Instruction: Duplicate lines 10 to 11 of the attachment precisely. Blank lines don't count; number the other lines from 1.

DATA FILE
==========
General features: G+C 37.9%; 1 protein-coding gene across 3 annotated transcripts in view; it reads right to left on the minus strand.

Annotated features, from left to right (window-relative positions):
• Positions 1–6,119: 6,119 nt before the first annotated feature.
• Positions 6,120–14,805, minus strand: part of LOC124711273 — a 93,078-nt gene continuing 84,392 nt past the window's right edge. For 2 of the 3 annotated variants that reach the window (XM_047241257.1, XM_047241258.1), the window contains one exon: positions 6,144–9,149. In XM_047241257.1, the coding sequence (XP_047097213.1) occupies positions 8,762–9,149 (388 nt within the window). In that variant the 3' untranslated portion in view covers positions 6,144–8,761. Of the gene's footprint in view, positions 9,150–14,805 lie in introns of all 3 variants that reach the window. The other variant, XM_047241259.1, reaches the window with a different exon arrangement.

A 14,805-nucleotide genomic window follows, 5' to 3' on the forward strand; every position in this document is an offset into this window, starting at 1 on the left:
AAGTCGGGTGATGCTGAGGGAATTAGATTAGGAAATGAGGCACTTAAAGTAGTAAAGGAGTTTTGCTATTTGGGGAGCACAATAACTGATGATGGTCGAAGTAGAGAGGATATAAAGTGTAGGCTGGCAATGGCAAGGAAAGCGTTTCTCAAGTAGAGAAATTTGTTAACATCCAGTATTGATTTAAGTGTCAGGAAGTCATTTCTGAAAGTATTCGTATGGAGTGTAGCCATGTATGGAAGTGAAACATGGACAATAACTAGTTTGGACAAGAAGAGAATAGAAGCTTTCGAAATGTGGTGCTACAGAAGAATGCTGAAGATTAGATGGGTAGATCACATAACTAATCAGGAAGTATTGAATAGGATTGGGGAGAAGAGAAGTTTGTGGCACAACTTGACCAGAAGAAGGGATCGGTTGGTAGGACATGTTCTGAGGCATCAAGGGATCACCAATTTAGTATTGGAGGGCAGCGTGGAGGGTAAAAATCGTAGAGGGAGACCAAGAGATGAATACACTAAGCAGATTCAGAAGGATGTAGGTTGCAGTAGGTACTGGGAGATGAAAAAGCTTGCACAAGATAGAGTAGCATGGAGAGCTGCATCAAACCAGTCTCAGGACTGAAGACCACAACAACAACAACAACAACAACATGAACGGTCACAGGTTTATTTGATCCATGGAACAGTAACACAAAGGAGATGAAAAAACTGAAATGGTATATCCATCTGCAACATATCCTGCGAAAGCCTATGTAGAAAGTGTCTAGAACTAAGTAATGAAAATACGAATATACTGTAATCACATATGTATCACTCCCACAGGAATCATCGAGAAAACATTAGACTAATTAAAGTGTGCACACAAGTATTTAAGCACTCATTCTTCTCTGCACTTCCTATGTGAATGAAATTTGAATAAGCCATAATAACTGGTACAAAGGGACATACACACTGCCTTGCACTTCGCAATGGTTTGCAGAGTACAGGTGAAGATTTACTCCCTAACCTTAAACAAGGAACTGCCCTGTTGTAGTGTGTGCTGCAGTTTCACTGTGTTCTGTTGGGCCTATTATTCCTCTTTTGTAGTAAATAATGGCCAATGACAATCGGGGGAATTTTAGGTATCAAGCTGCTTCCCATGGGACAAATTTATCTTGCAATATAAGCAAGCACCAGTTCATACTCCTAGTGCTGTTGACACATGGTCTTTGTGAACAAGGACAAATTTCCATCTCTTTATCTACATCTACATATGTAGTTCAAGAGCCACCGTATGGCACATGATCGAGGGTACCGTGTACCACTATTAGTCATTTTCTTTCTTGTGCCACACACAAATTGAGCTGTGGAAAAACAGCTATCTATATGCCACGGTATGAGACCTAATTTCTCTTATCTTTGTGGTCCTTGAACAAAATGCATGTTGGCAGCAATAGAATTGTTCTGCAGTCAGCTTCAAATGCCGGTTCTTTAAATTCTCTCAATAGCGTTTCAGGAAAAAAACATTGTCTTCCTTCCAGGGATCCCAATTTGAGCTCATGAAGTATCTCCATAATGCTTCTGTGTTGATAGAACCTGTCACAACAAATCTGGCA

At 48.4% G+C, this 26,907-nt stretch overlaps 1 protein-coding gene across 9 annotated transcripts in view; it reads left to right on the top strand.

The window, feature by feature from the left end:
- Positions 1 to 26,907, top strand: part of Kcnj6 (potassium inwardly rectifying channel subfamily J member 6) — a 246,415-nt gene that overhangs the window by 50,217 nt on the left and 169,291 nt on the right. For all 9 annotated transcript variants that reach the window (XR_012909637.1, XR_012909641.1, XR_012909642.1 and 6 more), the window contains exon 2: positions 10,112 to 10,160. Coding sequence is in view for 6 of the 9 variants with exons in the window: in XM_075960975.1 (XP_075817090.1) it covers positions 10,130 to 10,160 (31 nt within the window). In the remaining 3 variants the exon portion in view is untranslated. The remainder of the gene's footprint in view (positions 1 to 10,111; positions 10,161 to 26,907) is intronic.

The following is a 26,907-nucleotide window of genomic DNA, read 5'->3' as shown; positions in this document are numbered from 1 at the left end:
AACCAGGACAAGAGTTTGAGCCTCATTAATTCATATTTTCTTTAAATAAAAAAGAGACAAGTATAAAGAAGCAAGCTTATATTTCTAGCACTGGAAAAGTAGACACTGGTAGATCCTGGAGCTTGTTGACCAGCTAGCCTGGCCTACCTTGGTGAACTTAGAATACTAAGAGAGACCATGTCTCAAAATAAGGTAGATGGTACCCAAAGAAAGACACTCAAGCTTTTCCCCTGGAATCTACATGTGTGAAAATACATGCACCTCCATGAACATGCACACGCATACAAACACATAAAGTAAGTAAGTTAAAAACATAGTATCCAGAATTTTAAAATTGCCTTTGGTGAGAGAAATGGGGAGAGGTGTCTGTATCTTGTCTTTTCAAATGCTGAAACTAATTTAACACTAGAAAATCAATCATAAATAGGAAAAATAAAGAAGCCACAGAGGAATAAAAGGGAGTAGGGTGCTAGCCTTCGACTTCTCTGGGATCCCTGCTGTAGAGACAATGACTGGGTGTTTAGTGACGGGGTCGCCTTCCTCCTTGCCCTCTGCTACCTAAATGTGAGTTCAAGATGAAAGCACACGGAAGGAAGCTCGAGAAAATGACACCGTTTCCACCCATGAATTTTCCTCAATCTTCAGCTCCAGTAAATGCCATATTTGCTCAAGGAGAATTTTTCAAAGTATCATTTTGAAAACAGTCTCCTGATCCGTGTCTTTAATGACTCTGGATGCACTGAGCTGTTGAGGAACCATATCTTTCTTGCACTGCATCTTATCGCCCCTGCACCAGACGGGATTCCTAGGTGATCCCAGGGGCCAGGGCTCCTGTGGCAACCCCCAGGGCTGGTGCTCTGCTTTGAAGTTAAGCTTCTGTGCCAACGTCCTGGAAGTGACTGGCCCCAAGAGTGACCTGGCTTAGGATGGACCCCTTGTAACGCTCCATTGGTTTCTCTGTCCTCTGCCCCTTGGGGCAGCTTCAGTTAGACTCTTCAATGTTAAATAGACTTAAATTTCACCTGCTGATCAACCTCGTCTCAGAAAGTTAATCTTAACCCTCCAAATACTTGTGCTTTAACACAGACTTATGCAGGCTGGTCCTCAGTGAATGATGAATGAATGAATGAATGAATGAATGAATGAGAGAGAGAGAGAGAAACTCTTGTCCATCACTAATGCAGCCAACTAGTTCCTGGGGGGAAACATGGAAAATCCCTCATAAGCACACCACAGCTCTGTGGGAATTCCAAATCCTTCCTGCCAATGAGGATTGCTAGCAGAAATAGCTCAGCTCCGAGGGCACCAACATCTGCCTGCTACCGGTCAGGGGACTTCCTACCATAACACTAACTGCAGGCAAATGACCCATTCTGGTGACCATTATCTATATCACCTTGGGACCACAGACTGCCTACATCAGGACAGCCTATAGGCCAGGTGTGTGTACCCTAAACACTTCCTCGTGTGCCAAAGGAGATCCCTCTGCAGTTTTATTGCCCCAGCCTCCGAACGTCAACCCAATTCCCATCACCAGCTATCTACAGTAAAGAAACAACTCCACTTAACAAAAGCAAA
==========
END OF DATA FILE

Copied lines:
The following is a 26,907-nucleotide window of genomic DNA, read 5'->3' as shown; positions in this document are numbered from 1 at the left end:
AACCAGGACAAGAGTTTGAGCCTCATTAATTCATATTTTCTTTAAATAAAAAAGAGACAAGTATAAAGAAGCAAGCTTATATTTCTAGCACTGGAAAAGTAGACACTGGTAGATCCTGGAGCTTGTTGACCAGCTAGCCTGGCCTACCTTGGTGAACTTAGAATACTAAGAGAGACCATGTCTCAAAATAAGGTAGATGGTACCCAAAGAAAGACACTCAAGCTTTTCCCCTGGAATCTACATGTGTGAAAATACATGCACCTCCATGAACATGCACACGCATACAAACACATAAAGTAAGTAAGTTAAAAACATAGTATCCAGAATTTTAAAATTGCCTTTGGTGAGAGAAATGGGGAGAGGTGTCTGTATCTTGTCTTTTCAAATGCTGAAACTAATTTAACACTAGAAAATCAATCATAAATAGGAAAAATAAAGAAGCCACAGAGGAATAAAAGGGAGTAGGGTGCTAGCCTTCGACTTCTCTGGGATCCCTGCTGTAGAGACAATGACTGGGTGTTTAGTGACGGGGTCGCCTTCCTCCTTGCCCTCTGCTACCTAAATGTGAGTTCAAGATGAAAGCACACGGAAGGAAGCTCGAGAAAATGACACCGTTTCCACCCATGAATTTTCCTCAATCTTCAGCTCCAGTAAATGCCATATTTGCTCAAGGAGAATTTTTCAAAGTATCATTTTGAAAACAGTCTCCTGATCCGTGTCTTTAATGACTCTGGATGCACTGAGCTGTTGAGGAACCATATCTTTCTTGCACTGCATCTTATCGCCCCTGCACCAGACGGGATTCCTAGGTGATCCCAGGGGCCAGGGCTCCTGTGGCAACCCCCAGGGCTGGTGCTCTGCTTTGAAGTTAAGCTTCTGTGCCAACGTCCTGGAAGTGACTGGCCCCAAGAGTGACCTGGCTTAGGATGGACCCCTTGTAACGCTCCATTGGTTTCTCTGTCCTCTGCCCCTTGGGGCAGCTTCAGTTAGACTCTTCAATGTTAAATAGACTTAAATTTCACCTGCTGATCAACCTCGTCTCAGAAAGTTAATCTTAACCCTCCAAATACTTGTGCTTTAACACAGACTTATGCAGGCTGGTCCTCAGTGAATGATGAATGAATGAATGAATGAATGAATGAATGAGAGAGAGAGAGAGAAACTCTTGTCCATCACTAATGCAGCCAACTAGTTCCTGGGGGGAAACATGGAAAATCCCTCATAAGCACACCACAGCTCTGTGGGAATTCCAAATCCTTCCTGCCAATGAGGATTGCTAGCAGAAATAGCTCAGCTCCGAGGGCACCAACATCTGCCTGCTACCGGTCAGGGGACTTCCTACCATAACACTAACTGCAGGCAAATGACCCATTCTGGTGACCATTATCTATATCACCTTGGGACCACAGACTGCCTACATCAGGACAGCCTATAGGCCAGGTGTGTGTACCCTAAACACTTCCTCGTGTGCCAAAGGAGATCCCTCTGCAGTTTTATTGCCCCAGCCTCCGAACGTCAACCCAATTCCCATCACCAGCTATCTACAGTAAAGAAACAACTCCACTTAACAAAAGCAAA